Nigeria stands a very good chance of benefiting from the current plunge in international crude oil prices if managers of its economy, especially those in the oil and gas sector, take a holistic view and seize opportunities in the West African market.
The downstream market in West Africa is largely underdeveloped and mostly government-controlled which has often led to inefficiencies that leave most countries depending heavily on import to fulfil their requirements for petroleum products.
For Africa’s biggest oil-producing country, this is a golden opportunity to assume regional dominance following the move by the federal government to stop petrol subsidy and deregulate the downstream sector.
Nigeria is the second-largest producer of oil in Africa, producing over 1.5 million bpd as at May 2020 while proven crude oil reserve is also estimated at about 37 billion barrels as at 2015. Nigeria boasts of about 29 percent of the continent’s crude reserves (the second in Africa).
Playing regional dominance in the West Africa petroleum products market will enable Nigeria’s downstream sector to act as an enabler to other critical industries such as petrochemical, construction, agricultural and other industrial sectors.
“The West African market holds significant potential as refineries such as Ivory Coast, Gabon and Senegal cannot meet current demand for refined products in the region, estimated at 39 billion litres. There is an opportunity for potential uptake by neighbouring countries if the market has Nigeria’s refined products readily available,” multinational professional services network with headquarters in London,
PricewaterhouseCoopers (PwC) said in a report titled Nigeria Refining Revolution.
PwC noted that this shift will see Nigeria become a net exporter of refined products and the refining hub of West Africa by the start of the next decade.
The advent of Dangote refinery – which is set to produce 650,000bpd of refined products – and other modular refineries will significantly impact the current landscape in the downstream sector which upon completion will exceed domestic consumption levels and subsequently export excess refined products to neighbouring African countries.With oil price currently trading at $42, Aderonke Onadeko, industry expert with Nigeria Natural Resource Charter (NNRC) said Nigeria would have switch to refining more petroleum products locally and supplying them to the rest of West Africa sub-region and Africa at large, which would earn more revenue for the country.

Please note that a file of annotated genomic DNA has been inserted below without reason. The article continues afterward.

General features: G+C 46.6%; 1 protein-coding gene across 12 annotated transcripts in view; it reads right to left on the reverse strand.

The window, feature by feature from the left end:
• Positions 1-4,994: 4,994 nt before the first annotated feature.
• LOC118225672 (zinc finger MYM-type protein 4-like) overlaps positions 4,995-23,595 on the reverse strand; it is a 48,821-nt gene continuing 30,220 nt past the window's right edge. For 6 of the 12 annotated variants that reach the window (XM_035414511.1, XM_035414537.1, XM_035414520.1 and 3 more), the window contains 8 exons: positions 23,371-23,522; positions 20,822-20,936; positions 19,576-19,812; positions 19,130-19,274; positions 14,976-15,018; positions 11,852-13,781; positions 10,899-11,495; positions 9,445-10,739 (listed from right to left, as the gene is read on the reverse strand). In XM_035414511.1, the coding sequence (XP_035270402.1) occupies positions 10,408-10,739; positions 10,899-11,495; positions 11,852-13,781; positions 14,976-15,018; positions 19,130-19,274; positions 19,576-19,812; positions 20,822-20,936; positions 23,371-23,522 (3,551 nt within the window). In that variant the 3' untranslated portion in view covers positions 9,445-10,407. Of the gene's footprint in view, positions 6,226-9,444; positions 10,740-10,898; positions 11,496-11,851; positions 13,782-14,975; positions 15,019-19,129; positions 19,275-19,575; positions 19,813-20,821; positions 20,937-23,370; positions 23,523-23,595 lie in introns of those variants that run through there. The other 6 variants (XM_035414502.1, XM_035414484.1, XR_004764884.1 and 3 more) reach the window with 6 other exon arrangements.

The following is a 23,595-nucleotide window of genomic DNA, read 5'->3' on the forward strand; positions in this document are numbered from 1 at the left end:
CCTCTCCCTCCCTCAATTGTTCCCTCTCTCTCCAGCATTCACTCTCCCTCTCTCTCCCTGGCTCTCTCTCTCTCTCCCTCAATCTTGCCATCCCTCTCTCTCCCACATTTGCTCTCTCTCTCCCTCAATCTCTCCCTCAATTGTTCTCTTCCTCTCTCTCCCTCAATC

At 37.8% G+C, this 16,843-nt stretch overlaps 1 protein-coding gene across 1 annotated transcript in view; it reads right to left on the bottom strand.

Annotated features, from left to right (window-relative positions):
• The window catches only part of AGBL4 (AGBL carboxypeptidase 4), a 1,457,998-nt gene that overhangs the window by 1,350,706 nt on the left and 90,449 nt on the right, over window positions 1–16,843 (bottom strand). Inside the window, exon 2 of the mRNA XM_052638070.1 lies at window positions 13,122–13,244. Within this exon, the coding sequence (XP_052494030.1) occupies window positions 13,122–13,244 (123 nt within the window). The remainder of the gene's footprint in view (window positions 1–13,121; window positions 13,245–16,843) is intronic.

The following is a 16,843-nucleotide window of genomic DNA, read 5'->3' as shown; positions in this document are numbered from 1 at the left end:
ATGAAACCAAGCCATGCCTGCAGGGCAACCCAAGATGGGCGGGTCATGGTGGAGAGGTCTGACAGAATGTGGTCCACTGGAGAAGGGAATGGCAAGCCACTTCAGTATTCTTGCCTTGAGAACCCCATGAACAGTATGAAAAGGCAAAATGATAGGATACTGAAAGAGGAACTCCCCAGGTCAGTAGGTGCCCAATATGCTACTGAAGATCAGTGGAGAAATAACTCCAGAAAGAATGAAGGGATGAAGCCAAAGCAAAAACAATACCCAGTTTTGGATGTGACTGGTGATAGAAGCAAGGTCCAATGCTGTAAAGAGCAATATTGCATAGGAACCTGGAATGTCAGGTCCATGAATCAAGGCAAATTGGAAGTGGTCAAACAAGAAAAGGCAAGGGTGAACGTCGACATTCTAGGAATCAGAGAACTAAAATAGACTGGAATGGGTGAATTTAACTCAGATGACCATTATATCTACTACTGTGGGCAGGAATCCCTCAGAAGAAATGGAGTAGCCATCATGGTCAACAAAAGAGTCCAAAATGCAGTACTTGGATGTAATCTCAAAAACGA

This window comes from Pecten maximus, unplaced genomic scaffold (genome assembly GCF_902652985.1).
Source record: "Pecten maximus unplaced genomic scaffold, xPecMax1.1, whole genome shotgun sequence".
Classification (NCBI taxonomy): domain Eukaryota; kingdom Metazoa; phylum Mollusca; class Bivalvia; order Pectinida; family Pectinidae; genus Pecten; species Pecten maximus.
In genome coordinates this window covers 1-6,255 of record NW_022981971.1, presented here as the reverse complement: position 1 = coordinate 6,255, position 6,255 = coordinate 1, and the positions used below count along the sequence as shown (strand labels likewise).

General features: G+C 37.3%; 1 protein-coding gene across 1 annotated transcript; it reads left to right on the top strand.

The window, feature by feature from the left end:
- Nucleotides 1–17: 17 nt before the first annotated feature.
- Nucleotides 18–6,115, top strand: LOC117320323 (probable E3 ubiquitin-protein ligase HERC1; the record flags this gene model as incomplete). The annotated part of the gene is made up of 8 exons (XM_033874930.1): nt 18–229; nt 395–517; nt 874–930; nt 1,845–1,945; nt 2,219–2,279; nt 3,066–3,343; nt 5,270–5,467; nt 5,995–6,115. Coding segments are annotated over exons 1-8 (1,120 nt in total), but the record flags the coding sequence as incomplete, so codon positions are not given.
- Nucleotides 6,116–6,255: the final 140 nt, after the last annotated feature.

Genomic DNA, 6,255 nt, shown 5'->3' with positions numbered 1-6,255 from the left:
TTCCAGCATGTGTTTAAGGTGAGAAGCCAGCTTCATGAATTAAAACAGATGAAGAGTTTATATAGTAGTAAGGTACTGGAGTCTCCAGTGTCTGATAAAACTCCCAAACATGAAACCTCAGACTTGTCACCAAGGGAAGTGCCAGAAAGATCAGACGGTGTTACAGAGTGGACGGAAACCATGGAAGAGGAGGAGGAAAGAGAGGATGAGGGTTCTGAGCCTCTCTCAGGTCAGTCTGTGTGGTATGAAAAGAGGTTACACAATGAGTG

In a country bogged down by under-development despite producing about two million barrels of crude oil daily and boasting of about 37 billion barrel reserves, poor governance of the oil and gas sector among other challenges has resulted in heavy debt as Nigeria’s external debt currently hovers around $27.6 billion, while domestic debt has hit N6.5 trillion as GDP is expected to contract by 3.5 per cent year on year in 2020.
Stakeholders have asked the government to speedy the kick-off of full deregulations of the downstream sector which has been crippled by poor pricing, obsolete regulations, undue government interference, harsh operating environment, dearth of infrastructure, insecurity, and other challenges, which continue to deter investment.Other industry experts have also said the present precarious situation of the sector has taught Nigerian regulators that investment is no respecter of political parties, it only responds positively to business-friendly environment, where financiers are certain about the short or long term outlook of their investment, especially under a clear regulation backed by law.
With a comprehensive, holistic and modern downstream sector, the federal government, especially the Buhari-led administration would not only achieve its campaign promises of lifting over 10 million Nigerians out of poverty through meaningful direct and indirect employment, but it will also develop by-products that would fast-track industrialization will be made available for sectors like agriculture.